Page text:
At Prada, Decoding Raf’s Remix | Fashion Show Review

At Prada, Decoding Raf’s Remix | Fashion Show Review

A few brands are staging real-life shows in Milan this season, but Prada once again opted for a digital format to communicate its latest men’s collection. The output consisted solely of a video; no pre-recorded chat between co-creative directors Miuccia Prada and Raf Simons; no Q&A with their fanbase.

That made the experience a bit cold and a bit weird. Without a stated rationale, a Prada collection loses half its charm, as one is left with the clothes, but misses the traditional expounding of the concepts that underpin them, as outlandish and forced they sometimes come across.

The decision was clearly intentional: this was a product-driven outing, strong on rolled up shorts, short boiler suits, oversized tailored jackets, stunning overcoats and multifunctional bucket hats with built-in, logo-shaped coin purses and sunglasses. Guests at the Milan presentation could actually see the looks up close on mannequins after the screening.

The video itself was another story: a stompy, techno-powered walk through a claustrophobic red tunnel — very Gaspard Noé’s Irreversible if you ask me — leading to a final release into the air of a rocky Sardinian beach. Metaphorical? For sure, and in quite a literal way by Prada standards. The desire to reconnect with the outside world, and nature specifically, was an urge neither Miuccia nor Raf could escape.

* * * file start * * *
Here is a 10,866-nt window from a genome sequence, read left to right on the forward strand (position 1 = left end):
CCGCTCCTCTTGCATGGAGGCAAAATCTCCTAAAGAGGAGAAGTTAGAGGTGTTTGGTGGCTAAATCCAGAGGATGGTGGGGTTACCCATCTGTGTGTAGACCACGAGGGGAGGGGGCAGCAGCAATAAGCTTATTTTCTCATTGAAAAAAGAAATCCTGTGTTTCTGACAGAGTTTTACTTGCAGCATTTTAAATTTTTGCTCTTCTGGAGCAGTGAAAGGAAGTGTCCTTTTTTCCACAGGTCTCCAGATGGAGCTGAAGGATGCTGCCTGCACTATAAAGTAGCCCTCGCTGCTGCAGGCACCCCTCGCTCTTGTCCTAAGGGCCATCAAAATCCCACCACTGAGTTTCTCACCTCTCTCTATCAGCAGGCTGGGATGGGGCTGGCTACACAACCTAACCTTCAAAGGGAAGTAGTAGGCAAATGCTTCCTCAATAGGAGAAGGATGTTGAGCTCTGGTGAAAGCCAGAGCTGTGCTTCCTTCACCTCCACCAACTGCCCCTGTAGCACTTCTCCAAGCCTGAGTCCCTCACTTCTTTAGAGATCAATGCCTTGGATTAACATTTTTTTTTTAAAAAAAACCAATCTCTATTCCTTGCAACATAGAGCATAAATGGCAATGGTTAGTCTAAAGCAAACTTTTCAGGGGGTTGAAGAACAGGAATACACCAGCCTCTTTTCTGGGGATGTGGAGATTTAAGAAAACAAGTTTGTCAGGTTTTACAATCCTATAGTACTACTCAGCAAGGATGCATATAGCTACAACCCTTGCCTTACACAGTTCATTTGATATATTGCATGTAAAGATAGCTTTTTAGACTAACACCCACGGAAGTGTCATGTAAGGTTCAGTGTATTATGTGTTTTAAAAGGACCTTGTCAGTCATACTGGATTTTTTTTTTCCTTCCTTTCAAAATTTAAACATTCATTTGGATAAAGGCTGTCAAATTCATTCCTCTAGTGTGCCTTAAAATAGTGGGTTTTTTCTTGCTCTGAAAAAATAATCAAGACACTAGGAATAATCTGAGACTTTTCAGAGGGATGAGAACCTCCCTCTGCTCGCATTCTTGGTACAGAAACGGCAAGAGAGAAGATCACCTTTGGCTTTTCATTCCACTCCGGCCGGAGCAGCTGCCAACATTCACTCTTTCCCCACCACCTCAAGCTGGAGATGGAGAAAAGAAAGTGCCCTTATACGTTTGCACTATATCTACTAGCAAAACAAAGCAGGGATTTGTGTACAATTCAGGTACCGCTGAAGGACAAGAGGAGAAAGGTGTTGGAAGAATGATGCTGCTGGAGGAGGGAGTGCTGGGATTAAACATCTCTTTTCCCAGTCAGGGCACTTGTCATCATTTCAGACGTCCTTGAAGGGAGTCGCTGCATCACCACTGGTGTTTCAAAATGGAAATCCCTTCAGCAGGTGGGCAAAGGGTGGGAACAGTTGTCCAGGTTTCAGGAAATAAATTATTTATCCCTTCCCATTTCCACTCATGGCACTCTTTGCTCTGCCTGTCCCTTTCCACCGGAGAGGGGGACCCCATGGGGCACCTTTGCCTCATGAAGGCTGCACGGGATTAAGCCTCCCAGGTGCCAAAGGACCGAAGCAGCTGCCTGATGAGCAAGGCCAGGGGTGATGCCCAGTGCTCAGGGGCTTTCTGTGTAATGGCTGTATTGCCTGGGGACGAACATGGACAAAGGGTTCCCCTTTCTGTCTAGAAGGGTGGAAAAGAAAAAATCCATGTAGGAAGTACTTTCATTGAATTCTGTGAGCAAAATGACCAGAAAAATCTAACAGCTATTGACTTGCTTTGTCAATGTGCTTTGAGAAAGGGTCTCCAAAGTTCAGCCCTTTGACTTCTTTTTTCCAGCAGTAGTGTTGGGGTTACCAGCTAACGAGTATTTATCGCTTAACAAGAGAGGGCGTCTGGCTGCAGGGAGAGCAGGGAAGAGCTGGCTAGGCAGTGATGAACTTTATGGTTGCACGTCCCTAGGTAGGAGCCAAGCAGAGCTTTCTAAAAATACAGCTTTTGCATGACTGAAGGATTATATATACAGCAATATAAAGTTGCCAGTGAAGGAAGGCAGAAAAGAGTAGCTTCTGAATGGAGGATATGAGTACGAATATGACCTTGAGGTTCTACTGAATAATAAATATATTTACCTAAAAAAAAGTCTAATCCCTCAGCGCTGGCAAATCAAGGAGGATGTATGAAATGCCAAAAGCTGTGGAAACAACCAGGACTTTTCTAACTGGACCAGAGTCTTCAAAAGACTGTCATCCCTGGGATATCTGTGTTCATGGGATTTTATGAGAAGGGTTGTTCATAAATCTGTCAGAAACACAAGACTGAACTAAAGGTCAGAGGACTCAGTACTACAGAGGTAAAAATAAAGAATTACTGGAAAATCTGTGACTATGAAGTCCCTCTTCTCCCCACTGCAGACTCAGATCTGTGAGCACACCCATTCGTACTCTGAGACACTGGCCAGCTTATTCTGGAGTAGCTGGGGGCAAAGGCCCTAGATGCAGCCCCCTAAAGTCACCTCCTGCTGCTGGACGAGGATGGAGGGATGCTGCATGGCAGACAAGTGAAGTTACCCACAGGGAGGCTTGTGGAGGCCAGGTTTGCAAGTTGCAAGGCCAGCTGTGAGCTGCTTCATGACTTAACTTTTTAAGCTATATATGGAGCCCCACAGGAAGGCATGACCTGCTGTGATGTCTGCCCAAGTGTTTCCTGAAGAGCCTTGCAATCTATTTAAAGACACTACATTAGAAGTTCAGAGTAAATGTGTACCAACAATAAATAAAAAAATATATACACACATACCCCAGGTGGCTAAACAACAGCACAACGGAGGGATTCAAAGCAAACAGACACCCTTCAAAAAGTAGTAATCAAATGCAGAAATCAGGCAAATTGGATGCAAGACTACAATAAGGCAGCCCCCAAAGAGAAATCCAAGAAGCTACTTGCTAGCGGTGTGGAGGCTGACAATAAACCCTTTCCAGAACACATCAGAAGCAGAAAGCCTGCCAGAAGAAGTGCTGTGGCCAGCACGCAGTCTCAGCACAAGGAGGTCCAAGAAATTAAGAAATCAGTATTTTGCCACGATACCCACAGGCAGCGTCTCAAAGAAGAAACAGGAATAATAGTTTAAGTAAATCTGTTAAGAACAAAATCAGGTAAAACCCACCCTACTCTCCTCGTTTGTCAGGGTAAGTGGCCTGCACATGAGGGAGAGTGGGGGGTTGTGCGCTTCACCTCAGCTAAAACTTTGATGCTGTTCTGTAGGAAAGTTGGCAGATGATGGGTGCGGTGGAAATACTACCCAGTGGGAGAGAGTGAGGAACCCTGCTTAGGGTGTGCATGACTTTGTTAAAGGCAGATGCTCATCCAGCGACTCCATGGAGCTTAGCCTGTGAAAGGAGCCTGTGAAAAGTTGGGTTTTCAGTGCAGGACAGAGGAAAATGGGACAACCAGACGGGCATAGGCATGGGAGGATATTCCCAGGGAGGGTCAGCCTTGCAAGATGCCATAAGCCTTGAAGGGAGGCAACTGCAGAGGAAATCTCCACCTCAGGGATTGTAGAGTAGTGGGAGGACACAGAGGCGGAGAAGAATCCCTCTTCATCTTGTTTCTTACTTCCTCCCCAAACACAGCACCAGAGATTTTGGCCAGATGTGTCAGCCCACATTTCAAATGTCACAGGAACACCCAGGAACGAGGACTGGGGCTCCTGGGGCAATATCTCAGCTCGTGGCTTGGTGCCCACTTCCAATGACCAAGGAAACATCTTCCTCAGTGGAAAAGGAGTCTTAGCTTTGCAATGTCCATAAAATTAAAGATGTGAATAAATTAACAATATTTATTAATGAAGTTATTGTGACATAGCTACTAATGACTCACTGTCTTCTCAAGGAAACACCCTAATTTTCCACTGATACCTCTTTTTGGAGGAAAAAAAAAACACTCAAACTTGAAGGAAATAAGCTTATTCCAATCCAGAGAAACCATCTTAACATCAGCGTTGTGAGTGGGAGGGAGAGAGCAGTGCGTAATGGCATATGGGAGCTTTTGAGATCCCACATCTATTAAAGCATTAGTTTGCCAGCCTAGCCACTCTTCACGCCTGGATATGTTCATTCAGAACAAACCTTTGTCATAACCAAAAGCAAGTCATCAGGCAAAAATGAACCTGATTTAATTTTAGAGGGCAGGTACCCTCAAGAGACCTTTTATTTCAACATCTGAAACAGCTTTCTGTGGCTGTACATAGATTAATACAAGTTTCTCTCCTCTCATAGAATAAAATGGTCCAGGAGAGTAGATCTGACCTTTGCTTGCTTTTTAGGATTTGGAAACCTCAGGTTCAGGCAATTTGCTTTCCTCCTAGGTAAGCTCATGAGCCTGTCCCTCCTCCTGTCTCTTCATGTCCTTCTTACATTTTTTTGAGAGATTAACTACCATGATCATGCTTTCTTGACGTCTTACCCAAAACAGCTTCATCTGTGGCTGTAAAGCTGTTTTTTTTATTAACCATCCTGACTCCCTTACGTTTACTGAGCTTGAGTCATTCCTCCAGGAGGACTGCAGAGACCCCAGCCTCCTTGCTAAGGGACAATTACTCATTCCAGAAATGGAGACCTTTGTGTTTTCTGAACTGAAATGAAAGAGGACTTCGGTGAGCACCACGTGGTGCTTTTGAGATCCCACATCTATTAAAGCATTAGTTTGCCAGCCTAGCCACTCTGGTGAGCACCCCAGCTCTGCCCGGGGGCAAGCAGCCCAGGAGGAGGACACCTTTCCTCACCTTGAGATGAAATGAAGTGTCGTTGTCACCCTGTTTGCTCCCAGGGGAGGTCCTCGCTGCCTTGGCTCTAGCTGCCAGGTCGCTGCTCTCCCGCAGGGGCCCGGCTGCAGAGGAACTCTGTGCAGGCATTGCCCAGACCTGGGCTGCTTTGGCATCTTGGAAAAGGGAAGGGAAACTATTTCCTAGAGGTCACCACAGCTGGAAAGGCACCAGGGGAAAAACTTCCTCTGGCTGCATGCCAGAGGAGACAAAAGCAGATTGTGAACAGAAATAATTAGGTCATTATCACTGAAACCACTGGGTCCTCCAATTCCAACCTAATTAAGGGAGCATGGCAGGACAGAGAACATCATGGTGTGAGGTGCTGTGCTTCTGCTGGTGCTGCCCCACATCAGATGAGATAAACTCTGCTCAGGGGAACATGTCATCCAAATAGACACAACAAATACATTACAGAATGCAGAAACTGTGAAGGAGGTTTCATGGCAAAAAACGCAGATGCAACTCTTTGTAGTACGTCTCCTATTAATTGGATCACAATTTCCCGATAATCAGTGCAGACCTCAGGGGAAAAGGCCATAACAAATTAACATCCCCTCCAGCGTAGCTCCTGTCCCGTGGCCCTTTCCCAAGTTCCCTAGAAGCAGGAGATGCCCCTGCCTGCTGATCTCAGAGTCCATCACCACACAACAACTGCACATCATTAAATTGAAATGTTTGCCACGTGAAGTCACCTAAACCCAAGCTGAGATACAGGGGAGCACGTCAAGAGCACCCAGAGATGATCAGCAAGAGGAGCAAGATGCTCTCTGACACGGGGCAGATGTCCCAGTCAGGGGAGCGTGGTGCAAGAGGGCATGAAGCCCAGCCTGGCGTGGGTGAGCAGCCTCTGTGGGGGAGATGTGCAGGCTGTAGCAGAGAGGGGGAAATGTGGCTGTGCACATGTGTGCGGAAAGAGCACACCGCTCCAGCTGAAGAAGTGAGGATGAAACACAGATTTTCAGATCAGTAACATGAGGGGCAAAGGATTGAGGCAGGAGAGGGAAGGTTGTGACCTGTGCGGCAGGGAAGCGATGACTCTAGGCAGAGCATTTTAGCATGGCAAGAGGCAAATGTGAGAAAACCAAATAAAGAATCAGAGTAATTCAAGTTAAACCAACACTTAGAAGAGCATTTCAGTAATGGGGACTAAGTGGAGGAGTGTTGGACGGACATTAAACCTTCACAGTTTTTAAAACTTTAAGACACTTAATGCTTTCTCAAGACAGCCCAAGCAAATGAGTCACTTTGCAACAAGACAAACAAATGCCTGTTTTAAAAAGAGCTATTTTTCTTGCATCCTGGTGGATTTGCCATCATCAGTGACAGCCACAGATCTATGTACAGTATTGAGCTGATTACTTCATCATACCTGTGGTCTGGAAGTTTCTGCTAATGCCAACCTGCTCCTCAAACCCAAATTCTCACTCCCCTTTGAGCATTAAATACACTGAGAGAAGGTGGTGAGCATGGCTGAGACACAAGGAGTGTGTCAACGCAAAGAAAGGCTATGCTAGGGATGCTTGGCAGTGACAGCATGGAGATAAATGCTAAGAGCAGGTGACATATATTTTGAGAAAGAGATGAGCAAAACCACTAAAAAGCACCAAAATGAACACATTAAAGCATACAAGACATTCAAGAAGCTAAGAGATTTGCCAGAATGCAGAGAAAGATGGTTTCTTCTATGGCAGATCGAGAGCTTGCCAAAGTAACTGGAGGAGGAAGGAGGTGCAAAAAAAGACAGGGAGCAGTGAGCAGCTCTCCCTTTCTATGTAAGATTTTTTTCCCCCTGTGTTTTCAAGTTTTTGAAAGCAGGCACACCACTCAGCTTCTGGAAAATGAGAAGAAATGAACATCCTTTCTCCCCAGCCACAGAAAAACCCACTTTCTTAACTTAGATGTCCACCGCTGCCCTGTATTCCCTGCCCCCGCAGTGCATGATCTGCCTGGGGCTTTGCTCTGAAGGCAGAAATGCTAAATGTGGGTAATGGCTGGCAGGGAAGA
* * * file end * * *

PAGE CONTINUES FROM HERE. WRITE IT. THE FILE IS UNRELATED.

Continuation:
The accompanying press notes were sparse, reading only: tunnel of joy, urgency of feelings, utopia of normality. While “urgency of feelings” was a bit hard to grasp — Prada is a chilly world, and models are not actors — the “utopia of normality” and “tunnel of joy” came across.

Shorts aside, most of the looks were deceptively normal. But what hit home was how quintessentially Prada the collection felt, so much so that one kept wondering where the hand of Raf Simons was. Almost a year into his collaboration with Mrs Prada, it increasingly seems as though Simons acts as more of an editor than a designer, excavating and remixing the brand’s repertoire to fit the moment.

This makes sense, given the strength of the code Miuccia Prada has set over the years. With Raf’s remix, however, something unfortunate may be happening: the Prada man, always a boy in the process of sexual awakening, risks turning into a rather sexless kid. That’s a major shift: an injection of infantilism that makes the Prada man feel rather neutered. Escaping this trap would make the goings more exciting.

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